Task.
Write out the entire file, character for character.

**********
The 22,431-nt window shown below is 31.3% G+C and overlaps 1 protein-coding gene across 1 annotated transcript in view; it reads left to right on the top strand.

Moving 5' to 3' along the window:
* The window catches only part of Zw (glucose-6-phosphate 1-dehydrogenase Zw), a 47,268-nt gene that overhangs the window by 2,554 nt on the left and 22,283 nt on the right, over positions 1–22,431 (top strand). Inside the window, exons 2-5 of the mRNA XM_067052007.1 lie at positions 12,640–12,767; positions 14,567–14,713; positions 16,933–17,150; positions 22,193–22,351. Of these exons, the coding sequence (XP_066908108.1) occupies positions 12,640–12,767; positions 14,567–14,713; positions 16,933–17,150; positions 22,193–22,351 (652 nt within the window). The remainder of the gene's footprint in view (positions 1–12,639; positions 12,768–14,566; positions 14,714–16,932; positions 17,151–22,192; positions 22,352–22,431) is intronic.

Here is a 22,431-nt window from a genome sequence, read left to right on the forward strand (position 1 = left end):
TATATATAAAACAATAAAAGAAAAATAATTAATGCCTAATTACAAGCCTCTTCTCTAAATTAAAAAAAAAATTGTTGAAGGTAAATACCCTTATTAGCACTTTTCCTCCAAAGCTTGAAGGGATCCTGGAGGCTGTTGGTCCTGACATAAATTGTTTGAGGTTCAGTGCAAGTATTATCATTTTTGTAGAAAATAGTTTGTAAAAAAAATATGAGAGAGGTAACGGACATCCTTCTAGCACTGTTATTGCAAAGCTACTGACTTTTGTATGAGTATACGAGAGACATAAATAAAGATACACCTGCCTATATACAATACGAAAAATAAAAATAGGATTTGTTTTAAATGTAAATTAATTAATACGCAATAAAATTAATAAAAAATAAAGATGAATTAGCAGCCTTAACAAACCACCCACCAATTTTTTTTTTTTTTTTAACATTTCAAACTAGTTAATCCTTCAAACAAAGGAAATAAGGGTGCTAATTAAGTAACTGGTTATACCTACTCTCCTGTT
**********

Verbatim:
The 22,431-nt window shown below is 31.3% G+C and overlaps 1 protein-coding gene across 1 annotated transcript in view; it reads left to right on the top strand.

Moving 5' to 3' along the window:
* The window catches only part of Zw (glucose-6-phosphate 1-dehydrogenase Zw), a 47,268-nt gene that overhangs the window by 2,554 nt on the left and 22,283 nt on the right, over positions 1–22,431 (top strand). Inside the window, exons 2-5 of the mRNA XM_067052007.1 lie at positions 12,640–12,767; positions 14,567–14,713; positions 16,933–17,150; positions 22,193–22,351. Of these exons, the coding sequence (XP_066908108.1) occupies positions 12,640–12,767; positions 14,567–14,713; positions 16,933–17,150; positions 22,193–22,351 (652 nt within the window). The remainder of the gene's footprint in view (positions 1–12,639; positions 12,768–14,566; positions 14,714–16,932; positions 17,151–22,192; positions 22,352–22,431) is intronic.

Here is a 22,431-nt window from a genome sequence, read left to right on the forward strand (position 1 = left end):
TATATATAAAACAATAAAAGAAAAATAATTAATGCCTAATTACAAGCCTCTTCTCTAAATTAAAAAAAAAATTGTTGAAGGTAAATACCCTTATTAGCACTTTTCCTCCAAAGCTTGAAGGGATCCTGGAGGCTGTTGGTCCTGACATAAATTGTTTGAGGTTCAGTGCAAGTATTATCATTTTTGTAGAAAATAGTTTGTAAAAAAAATATGAGAGAGGTAACGGACATCCTTCTAGCACTGTTATTGCAAAGCTACTGACTTTTGTATGAGTATACGAGAGACATAAATAAAGATACACCTGCCTATATACAATACGAAAAATAAAAATAGGATTTGTTTTAAATGTAAATTAATTAATACGCAATAAAATTAATAAAAAATAAAGATGAATTAGCAGCCTTAACAAACCACCCACCAATTTTTTTTTTTTTTTTAACATTTCAAACTAGTTAATCCTTCAAACAAAGGAAATAAGGGTGCTAATTAAGTAACTGGTTATACCTACTCTCCTGTT